Local touches on private adventure
BEN Groundwater discovers that a tour all by yourself offers unique experiences not possible as part of a group.
Shafkat grins, his gold teeth flashing, his face a picture of genuine joy. “To your career,” he says, raising a glass of vodka and then putting it to his lips and draining it in one go. I take a deep breath and do the same.
The vodka is local stuff, made here in Uzbekistan, an entire bottle of which has been placed on our dining table in the same way water would be in other cultures. The food in front of us is distinctly local too, cooked by women from this village just a few minutes earlier. The setting is the basement of a small house, our home for the evening, a drab den with concrete floors and frilly tablecloths.
Shafkat is my drinking buddy, and my private driver. The two of us have been together since my tour began in Samarkand, the ancient Silk Road hub, the thriving modern-day metropolis that’s now about a day’s drive from the village we’re currently relaxing in. Shafkat’s English isn’t perfect, but his smile is universal, and his entreaties for me to partake in this Uzbek ritual just can’t be turned down.
“To your family,” I say to Shafkat, following the Russian-style custom of making a toast before every drink. We raise our glasses, tip them back.
This is really Shafkat’s time to shine. Up until now he’s been the silent guy up the front of the car, steering us through Samarkand’s bustling traffic, parking and waiting while I’ve visited mosques and museums and other sights with the help of a professional, English-speaking guide called Ruslan.
You feel like you’re getting the royal treatment in a situation like that, being ferried around in a private car, being shown the sights in a party of one. There’s no tour leader here carrying a flag on a stick and speaking into a microphone: it was just me, Shafkat and Ruslan. We toured the city together, we took tea breaks together, we ate meals together, just the two or three of us at local restaurants.
This is a tour, but not as I know it. It has the itinerary of a tour, but with no other passengers. It’s organised through Wendy Wu Tours. My accommodation is booked, my transfers included, many of my meals are provided and I have the services of a guide and driver at my disposal. What I don’t have is any fellow passengers to deal with: no one turning up late, no one complaining, no one wanting to change the itinerary. Just me, Ruslan and Shakfat.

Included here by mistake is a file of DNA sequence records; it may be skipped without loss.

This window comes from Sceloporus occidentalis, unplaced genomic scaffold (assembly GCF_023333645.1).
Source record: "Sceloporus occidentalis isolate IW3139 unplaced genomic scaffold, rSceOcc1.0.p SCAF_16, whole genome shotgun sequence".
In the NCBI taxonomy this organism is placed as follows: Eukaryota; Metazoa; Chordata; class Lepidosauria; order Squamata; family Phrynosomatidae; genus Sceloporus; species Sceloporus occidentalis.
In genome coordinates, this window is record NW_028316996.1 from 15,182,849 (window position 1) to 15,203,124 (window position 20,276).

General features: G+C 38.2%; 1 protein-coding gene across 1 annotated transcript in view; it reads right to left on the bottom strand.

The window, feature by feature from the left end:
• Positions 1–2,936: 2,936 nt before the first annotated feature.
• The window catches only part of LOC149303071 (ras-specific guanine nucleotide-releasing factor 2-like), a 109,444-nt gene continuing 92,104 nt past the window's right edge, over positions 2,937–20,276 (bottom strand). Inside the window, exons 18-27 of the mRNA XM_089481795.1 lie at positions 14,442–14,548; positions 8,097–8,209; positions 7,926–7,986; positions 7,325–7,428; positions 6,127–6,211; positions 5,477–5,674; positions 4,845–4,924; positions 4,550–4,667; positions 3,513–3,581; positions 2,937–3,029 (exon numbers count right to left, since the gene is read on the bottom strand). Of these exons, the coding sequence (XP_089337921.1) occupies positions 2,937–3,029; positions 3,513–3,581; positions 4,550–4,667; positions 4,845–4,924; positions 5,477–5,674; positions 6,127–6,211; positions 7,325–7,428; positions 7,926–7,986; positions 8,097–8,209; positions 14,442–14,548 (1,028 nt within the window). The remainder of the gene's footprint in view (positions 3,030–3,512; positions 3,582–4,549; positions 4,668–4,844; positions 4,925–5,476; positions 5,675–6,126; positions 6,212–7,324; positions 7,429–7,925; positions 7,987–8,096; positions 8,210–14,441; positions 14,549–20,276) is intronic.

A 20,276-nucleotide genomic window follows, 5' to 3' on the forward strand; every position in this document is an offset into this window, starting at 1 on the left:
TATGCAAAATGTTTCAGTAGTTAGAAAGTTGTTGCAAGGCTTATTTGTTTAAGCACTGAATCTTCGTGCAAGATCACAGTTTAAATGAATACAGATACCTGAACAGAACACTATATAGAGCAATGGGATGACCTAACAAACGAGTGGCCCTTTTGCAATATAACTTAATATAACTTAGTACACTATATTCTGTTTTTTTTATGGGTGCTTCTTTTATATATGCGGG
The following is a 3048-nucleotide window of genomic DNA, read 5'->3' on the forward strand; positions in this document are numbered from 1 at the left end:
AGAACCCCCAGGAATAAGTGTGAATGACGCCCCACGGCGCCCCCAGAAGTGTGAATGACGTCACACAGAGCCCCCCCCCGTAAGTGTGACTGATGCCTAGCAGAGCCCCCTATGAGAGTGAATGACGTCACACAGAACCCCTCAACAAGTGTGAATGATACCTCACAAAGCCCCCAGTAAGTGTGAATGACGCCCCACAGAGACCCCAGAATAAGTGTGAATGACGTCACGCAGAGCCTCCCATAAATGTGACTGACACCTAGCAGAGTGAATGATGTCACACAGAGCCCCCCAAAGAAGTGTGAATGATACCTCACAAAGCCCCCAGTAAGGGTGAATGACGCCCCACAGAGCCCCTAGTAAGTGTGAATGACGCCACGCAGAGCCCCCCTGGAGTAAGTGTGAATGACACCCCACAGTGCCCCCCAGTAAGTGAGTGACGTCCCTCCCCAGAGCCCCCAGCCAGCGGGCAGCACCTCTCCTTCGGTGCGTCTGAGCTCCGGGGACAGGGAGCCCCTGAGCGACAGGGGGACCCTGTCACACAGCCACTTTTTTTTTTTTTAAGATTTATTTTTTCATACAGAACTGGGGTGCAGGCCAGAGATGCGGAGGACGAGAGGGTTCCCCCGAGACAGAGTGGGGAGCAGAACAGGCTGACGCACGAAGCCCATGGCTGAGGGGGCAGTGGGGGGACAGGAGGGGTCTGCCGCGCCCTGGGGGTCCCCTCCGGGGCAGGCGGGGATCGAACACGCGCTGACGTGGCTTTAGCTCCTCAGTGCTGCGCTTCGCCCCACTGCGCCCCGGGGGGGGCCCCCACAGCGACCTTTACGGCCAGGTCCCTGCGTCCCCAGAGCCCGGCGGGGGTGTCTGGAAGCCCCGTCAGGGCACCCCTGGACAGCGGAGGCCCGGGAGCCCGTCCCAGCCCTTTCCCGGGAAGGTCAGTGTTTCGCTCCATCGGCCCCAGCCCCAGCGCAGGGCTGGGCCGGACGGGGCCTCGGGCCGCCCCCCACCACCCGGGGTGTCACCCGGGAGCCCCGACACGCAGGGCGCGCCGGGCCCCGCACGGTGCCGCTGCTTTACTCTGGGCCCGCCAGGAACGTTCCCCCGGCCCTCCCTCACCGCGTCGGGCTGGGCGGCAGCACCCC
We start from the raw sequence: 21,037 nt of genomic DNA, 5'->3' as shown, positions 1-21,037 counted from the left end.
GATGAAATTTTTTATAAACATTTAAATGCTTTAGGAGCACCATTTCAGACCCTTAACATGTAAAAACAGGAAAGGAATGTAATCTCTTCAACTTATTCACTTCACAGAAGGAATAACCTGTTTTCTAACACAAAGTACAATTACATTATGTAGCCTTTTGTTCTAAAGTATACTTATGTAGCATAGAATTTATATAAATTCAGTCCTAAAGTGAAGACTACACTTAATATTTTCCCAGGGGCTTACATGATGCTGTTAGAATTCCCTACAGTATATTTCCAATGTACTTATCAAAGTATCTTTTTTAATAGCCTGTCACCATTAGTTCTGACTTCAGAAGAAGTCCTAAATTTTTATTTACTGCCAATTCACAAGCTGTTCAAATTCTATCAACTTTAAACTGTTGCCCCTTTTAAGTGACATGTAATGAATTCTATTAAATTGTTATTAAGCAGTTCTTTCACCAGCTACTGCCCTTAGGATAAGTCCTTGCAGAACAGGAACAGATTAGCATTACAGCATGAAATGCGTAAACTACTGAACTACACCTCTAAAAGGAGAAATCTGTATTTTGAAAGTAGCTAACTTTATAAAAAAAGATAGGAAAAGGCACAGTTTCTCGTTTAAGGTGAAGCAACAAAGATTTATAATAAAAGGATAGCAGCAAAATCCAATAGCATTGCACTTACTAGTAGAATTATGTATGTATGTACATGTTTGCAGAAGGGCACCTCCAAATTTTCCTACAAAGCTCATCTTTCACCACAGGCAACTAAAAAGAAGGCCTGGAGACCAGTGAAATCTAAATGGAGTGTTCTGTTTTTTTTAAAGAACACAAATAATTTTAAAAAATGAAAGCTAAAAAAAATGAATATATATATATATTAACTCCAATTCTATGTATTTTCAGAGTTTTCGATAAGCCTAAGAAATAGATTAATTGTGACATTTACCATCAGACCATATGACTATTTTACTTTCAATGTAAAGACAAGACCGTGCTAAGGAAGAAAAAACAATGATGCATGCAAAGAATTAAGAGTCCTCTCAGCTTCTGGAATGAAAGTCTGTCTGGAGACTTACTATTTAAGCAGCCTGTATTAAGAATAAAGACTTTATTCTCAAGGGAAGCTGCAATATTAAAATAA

It frees us up to do things we otherwise wouldn’t have been able to. A few nights ago, rather than dine at a local restaurant, I had dinner at Ruslan’s house in Samarkand. This was his family abode, a classic old home in the suburbs of an ancient and fascinating city.
It was a strange evening in some respects, a clash of cultures that I’m not sure I properly understood.
The two of us ate dinner together in an ornate dining room at a huge long table filled with delicious Uzbek food, far too much for the pair of us to ever finish. We drank Pepsi from big two-litre bottles. We ate sweets and finished with tea. Then we went downstairs and I saw the rest of Ruslan’s family — mother, father, brothers, sisters — sitting in the kitchen, all sharing their own, far more modest meal.
The private tour allowed us to visit far more of the tourist sites as well, unencumbered by people who show up late or want to stay in certain places longer. Ruslan and I were given special access to climb one of the minarets at Registan, Samarkand’s spectacular main square, ascending endless stairs that wound up through the narrow tower, to eventually enjoy a stunning view over the city from a pedestal that’s only big enough for two.
And we were able to visit a place like this, Ukhum, a village of about 100 people set high up in the mountains in the north of Uzbekistan. They don’t get tour groups up here. They don’t get much of anyone, in fact.
After bidding goodbye to Ruslan in Samarkand, it took some white-knuckle driving over high mountain passes for Shakfat and I to get here. We’re doing a homestay in the village, bunking down with an ethnic Tajik family, enjoying their hospitality while experiencing their way of life.
We went for a walk with the local farmers earlier, watching as birds of prey circled high above, listening as the area’s big-horned sheep bleated from all points of the rocky terrain. We watched, too, as the local women made plov, the classic Uzbek rice pilaf, cooking over fire the traditional way.
And now Shafkat and I are sharing another local tradition, the drinking of vodka over a good meal. “To your good time in my home,” says Shafkat, raising his glass once again.
Now that, I will drink to.